Mt. Shasta, California. False summits? Look at that cruel ridge up the center of the picture.
Climbing a mountain is not unlike riding a bike or running. Your legs and lungs burn. This can go on for hours. It takes physical strength to climb for sure. But it takes mental strength too.
In the years between climbing and triathlons I lost a lot of that "mental strength". A year ago a 10 mile bike ride was pure torture. And I would make it worse by counting the miles down while obsessing about the distance ahead. But I wouldn't necessarily finish the ride physically wasted. I was letting my brain trick me into unnecessary drama.
I've been working on getting my mental game back. Yesterday I rode south down PCH. I had a tail wind and was flying - the computer showed a max speed of 27.8 MPH at one point. This is a thrilling feeling for sure. But I couldn't keep a little dread from sneaking it's way into the bliss. Eventually I would have to turn around and ride home.
Soon enough that tail wind was a head wind. And it was brutal. But really, what where my choices? I had to get home. So I decided that for the 11 miles back I would not worry about speed and just spin it out as best I could. I also decided I wouldn't look at the computer either. I would just ride.
So I settled into aero and started pedaling. I made up a dumb song that I can't remember just to keep a cadence. I didn't obsess on any landmarks in the distance. And I didn't look look at the computer until I got home.
And you know what? I was pretty fast. Not 27 MPH fast, but I averaged about 20 MPH back. I managed to avoid the head games. It was a bit of a "light-bulb over the head" moment.
Tonight was the Thursday night swim at Corona Del Mar. I've been going to the pool every week to work with a swim coach and there is no doubt that my stroke is getting better. But CDM had a rare 3 + foot swell on the go and after 100 yards I realized that tonight was not going to be the night where my pool work was going to get a fair test in the open water.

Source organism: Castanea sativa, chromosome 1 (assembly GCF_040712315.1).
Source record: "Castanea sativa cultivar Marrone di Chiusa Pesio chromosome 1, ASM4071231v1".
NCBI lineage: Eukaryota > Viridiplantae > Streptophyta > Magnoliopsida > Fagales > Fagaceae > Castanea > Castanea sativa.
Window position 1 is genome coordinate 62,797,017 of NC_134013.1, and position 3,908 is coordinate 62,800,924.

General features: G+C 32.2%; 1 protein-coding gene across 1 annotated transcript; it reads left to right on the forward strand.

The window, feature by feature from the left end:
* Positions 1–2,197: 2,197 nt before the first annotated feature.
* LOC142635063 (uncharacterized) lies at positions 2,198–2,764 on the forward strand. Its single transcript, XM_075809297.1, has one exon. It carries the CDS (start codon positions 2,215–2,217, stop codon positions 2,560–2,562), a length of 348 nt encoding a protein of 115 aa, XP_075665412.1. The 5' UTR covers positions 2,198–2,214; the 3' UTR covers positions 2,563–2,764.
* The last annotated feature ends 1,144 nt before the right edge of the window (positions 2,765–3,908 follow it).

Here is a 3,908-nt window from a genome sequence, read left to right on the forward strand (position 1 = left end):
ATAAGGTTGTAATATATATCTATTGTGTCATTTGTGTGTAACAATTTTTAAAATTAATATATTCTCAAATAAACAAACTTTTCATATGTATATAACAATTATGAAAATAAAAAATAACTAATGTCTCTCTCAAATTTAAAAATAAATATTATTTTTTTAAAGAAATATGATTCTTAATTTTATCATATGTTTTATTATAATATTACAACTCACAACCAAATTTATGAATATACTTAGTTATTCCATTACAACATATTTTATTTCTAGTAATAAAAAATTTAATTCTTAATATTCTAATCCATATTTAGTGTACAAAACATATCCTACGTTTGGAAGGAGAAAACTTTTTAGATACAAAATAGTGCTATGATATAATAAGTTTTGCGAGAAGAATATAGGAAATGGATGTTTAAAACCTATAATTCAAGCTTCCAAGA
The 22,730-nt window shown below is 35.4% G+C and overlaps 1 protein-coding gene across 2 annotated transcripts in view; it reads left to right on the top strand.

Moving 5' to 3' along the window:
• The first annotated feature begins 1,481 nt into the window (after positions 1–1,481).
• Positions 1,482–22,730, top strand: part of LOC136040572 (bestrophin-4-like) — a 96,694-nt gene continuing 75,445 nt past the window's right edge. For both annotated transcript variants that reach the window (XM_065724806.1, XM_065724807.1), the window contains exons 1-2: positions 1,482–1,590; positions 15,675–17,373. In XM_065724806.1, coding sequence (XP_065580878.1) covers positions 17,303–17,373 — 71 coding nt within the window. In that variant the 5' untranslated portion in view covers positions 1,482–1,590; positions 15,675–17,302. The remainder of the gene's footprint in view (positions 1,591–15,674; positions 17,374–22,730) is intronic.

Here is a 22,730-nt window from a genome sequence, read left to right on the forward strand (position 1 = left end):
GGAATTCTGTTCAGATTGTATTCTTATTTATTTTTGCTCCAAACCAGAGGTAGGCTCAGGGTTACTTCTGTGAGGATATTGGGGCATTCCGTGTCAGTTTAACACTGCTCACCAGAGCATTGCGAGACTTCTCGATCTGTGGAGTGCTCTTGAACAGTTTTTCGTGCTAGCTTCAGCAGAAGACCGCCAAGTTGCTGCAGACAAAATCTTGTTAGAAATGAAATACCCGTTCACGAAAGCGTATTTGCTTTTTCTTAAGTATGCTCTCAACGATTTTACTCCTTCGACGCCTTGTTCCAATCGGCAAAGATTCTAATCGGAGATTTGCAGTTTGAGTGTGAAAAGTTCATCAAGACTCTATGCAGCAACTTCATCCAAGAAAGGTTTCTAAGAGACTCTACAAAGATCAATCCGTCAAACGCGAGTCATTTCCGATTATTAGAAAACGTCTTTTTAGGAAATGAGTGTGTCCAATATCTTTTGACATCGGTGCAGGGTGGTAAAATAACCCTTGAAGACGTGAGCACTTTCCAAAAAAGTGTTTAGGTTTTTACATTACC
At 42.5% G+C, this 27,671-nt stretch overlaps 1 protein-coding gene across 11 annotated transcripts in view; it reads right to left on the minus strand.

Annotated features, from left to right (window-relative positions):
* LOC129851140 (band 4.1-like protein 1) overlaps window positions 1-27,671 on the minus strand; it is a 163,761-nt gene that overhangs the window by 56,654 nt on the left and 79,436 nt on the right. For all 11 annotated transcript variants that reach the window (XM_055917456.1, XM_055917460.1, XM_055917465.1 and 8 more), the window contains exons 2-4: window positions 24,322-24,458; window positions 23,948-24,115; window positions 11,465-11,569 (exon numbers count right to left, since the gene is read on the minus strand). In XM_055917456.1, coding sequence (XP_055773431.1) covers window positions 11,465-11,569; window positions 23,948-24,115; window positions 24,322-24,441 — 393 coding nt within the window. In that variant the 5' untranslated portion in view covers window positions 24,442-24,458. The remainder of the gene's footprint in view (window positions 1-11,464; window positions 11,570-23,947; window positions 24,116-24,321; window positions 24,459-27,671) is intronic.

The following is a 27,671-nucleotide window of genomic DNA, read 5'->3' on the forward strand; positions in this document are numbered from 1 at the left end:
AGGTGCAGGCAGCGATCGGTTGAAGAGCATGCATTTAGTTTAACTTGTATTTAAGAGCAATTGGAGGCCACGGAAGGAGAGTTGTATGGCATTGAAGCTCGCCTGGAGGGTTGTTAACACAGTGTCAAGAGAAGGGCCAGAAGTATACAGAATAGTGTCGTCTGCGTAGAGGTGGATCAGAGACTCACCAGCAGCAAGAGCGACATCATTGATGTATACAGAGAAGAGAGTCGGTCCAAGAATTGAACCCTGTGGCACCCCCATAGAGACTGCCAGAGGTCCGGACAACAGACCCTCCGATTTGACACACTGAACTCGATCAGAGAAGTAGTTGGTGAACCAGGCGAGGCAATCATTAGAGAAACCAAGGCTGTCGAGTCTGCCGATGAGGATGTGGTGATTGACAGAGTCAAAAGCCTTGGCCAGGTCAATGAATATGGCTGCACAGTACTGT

Add a 3 foot swell to this picture and that would be CDM today.
So I made up another dumb song I can't remember and kept swimming. I'd get 6, maybe 8 decent strokes in and then I'd rise up on the crest of a wave and my form would go out the window. But I refused to stress about it and kept going until I was done.
When I came out of the water I literally felt sea sick. But when I looked at my watch, guess what? I didn't loose any time due to the conditions. I was surprised, but pleased that I found enough of something from somewhere to get it done.
Maybe I was a little slow on the uptake, but it's nice to be able to bring a old piece of the puzzle back into the mix. Though it's early days with putting the mental stuff back in for triathlon, it was undoubtedly an essential part of climbing.
For me, it comes down to putting myself completely into the task at hand. I have to remember that I love what I am doing, because otherwise I wouldn't being doing it. And I have to trust that my hours of training will be there when I need them. With luck it gets easier over time.
What techniques do you use?